I must record my thanks to BP, Shell and Schlumberger for their wonderful support during this process.

A massive undertaking like this does not take place overnight, and I must now pay tribute to all those who have helped to make it a reality over the past 18 months.

Needless to say, a huge amount of work has been done by our Executive Secretary, Edmund Nickless, and Director of Publishing, Neal Marriott, - assisted by the Senior Production Editor, Sarah Gibbs. Without their drive and enthusiasm, nothing would have been possible. Elsewhere among the Society's staff, the greatest burden has fallen upon our Data Manager, Nic Bilham, who, together with Kholilur Rahman, have project-managed the immensely complex task of building the new website.

Relaying to the Lecture Theatre...L-R: Mike Daly (BP Intl.Ltd.); Jim Secord (Cambridge); Bill Wright (Schlumberger); Karen Leadbitter OBE (Shell); Richard Fortey; Tony Hayward (CEO, BP Intl.); Kevin Perry (GSL, foregnd.); Henry Edmundson (Schlum.)The site itself was built by SOUK, the same company (under the name Broadband Communications) who built our previous site. I should also mention the journal hosting service provided by Stanford University's HighWire Press; the digitization of over a quarter of a million pages of published work by two companies SPI and DCL; ESRI for their input to the GIS-interface; and Peter Wigley, one of our Fellows, who deserves a special tribute of thanks.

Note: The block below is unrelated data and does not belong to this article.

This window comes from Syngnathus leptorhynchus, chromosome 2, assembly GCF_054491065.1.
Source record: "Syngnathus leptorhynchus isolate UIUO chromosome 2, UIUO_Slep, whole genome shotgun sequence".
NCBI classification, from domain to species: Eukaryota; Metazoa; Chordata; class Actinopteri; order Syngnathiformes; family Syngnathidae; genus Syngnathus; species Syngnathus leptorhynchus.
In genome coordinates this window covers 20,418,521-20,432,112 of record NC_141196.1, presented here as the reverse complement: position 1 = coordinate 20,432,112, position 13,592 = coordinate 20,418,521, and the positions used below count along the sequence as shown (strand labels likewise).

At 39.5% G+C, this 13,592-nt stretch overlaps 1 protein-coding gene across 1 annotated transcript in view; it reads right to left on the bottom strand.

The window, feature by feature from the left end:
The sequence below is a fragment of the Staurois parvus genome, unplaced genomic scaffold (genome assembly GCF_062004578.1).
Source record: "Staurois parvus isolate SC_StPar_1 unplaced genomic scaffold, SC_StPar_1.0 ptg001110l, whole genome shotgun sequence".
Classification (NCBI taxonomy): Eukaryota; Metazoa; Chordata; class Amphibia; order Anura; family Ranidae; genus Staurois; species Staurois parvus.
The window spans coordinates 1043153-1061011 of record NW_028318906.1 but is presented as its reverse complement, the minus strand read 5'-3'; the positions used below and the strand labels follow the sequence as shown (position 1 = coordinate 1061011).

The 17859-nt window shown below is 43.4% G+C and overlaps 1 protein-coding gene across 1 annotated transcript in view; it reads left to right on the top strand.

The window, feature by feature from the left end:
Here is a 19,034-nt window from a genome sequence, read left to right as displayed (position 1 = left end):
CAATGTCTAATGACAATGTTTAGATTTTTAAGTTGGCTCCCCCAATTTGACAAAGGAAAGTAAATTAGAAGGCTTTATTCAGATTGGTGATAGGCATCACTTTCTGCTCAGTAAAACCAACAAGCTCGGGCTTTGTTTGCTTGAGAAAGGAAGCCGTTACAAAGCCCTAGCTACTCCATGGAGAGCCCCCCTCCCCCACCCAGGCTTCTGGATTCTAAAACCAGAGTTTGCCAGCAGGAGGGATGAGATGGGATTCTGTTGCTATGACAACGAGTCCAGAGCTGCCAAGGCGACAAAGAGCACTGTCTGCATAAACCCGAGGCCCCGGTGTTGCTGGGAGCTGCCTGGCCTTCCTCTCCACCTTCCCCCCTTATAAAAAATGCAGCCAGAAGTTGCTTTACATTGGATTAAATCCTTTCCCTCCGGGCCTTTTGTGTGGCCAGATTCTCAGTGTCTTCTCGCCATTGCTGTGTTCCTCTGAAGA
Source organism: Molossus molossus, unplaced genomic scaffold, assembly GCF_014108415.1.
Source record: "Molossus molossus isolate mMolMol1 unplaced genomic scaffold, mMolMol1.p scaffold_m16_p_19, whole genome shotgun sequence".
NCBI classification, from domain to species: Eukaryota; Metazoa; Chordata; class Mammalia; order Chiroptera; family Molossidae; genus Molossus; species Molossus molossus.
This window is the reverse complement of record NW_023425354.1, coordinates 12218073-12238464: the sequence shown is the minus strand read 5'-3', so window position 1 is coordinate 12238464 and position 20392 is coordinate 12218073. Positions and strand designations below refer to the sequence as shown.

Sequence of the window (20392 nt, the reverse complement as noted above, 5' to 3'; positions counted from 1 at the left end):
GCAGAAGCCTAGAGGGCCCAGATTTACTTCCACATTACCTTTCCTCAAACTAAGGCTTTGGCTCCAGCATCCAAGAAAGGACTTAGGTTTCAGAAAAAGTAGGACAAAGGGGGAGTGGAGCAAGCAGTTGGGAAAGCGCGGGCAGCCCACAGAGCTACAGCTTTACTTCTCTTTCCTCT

Within the Library, two members of staff under the direction of the Chief Librarian Sheila Meredith and her assistant Wendy Cawthorne, have worked solidly to complete the digital catalogue – Nicola Best and Michael Willsher. Martina Dobrikova with the Map Librarian, Paul Johnson, have been responsible for inputting the map sheet catalogue data.

Now as we prepare to inaugurate the Lyell Room, the physical manifestation of this huge invisible body of work, I should mention the conservation architects Julian Harrap Partnership and in particular Bob Sandford; our building contractors Poultney Gallagher; and furniture designers Luke Hughes, who together have created what I think you will agree is a truly wonderful room fully worthy of its setting within Burlington House.